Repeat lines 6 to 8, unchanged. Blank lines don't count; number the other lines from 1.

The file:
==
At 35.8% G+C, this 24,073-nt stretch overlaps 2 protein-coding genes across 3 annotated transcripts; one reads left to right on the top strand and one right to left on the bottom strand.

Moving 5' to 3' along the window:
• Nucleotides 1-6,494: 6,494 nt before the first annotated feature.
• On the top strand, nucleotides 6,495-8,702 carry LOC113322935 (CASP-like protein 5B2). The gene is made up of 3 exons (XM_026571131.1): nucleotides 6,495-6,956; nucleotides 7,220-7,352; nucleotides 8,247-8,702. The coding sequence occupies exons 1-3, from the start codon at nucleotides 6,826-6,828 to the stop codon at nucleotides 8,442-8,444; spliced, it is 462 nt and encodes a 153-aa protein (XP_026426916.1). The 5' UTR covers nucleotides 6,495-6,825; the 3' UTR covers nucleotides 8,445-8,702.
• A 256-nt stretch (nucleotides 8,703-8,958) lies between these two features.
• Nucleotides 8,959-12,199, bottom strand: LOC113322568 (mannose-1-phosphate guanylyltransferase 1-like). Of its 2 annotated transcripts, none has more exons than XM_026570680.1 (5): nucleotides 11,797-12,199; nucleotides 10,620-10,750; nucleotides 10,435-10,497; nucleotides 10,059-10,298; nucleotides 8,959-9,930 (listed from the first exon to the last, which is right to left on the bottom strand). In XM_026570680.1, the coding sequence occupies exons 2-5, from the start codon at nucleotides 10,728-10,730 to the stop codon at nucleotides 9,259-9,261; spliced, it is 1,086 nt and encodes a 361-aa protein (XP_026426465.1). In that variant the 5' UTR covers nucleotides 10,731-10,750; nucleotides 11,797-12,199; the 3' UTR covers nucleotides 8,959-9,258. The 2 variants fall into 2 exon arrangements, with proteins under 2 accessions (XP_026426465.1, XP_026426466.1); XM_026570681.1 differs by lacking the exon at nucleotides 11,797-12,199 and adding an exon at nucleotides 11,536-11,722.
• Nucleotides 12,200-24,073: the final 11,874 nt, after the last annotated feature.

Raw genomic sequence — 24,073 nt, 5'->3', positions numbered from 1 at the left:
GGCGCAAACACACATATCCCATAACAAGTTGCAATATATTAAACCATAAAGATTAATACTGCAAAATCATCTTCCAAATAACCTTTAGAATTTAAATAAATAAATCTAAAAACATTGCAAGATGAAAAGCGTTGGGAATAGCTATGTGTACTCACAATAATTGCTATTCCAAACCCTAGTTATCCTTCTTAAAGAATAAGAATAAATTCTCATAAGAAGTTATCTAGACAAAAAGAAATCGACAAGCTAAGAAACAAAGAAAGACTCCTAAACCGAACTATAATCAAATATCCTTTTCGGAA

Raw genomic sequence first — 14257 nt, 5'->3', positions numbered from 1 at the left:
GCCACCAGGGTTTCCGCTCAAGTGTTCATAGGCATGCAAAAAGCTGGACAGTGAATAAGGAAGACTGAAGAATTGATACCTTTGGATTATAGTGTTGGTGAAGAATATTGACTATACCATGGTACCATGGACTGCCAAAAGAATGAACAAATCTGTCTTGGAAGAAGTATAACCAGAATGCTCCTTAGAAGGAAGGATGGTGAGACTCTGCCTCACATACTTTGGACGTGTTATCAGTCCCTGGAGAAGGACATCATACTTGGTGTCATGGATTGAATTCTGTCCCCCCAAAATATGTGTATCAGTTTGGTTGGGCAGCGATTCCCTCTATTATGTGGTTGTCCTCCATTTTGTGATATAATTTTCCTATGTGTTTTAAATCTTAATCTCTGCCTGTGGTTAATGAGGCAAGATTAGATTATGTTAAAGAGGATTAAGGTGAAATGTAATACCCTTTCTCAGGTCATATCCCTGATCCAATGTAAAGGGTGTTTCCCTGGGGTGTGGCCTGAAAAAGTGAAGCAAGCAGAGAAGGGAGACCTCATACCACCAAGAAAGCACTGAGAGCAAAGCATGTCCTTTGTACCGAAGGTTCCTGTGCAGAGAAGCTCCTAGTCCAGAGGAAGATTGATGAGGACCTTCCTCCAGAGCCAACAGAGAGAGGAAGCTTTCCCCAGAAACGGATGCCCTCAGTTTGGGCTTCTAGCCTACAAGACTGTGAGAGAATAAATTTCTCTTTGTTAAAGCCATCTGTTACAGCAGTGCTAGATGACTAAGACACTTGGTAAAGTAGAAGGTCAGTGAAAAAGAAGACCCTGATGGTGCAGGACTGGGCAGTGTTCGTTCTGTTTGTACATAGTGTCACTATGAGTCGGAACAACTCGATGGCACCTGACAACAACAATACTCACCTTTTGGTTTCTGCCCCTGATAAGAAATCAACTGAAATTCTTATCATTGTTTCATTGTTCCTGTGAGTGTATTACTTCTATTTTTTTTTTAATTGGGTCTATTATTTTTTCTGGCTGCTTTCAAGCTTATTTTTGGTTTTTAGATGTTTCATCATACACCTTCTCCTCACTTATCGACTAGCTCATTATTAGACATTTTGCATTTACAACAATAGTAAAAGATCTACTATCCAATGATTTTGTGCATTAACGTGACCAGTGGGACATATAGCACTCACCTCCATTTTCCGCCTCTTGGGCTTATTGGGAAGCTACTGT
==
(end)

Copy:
• Nucleotides 8,959-12,199, bottom strand: LOC113322568 (mannose-1-phosphate guanylyltransferase 1-like). Of its 2 annotated transcripts, none has more exons than XM_026570680.1 (5): nucleotides 11,797-12,199; nucleotides 10,620-10,750; nucleotides 10,435-10,497; nucleotides 10,059-10,298; nucleotides 8,959-9,930 (listed from the first exon to the last, which is right to left on the bottom strand). In XM_026570680.1, the coding sequence occupies exons 2-5, from the start codon at nucleotides 10,728-10,730 to the stop codon at nucleotides 9,259-9,261; spliced, it is 1,086 nt and encodes a 361-aa protein (XP_026426465.1). In that variant the 5' UTR covers nucleotides 10,731-10,750; nucleotides 11,797-12,199; the 3' UTR covers nucleotides 8,959-9,258. The 2 variants fall into 2 exon arrangements, with proteins under 2 accessions (XP_026426465.1, XP_026426466.1); XM_026570681.1 differs by lacking the exon at nucleotides 11,797-12,199 and adding an exon at nucleotides 11,536-11,722.
• Nucleotides 12,200-24,073: the final 11,874 nt, after the last annotated feature.

Raw genomic sequence — 24,073 nt, 5'->3', positions numbered from 1 at the left: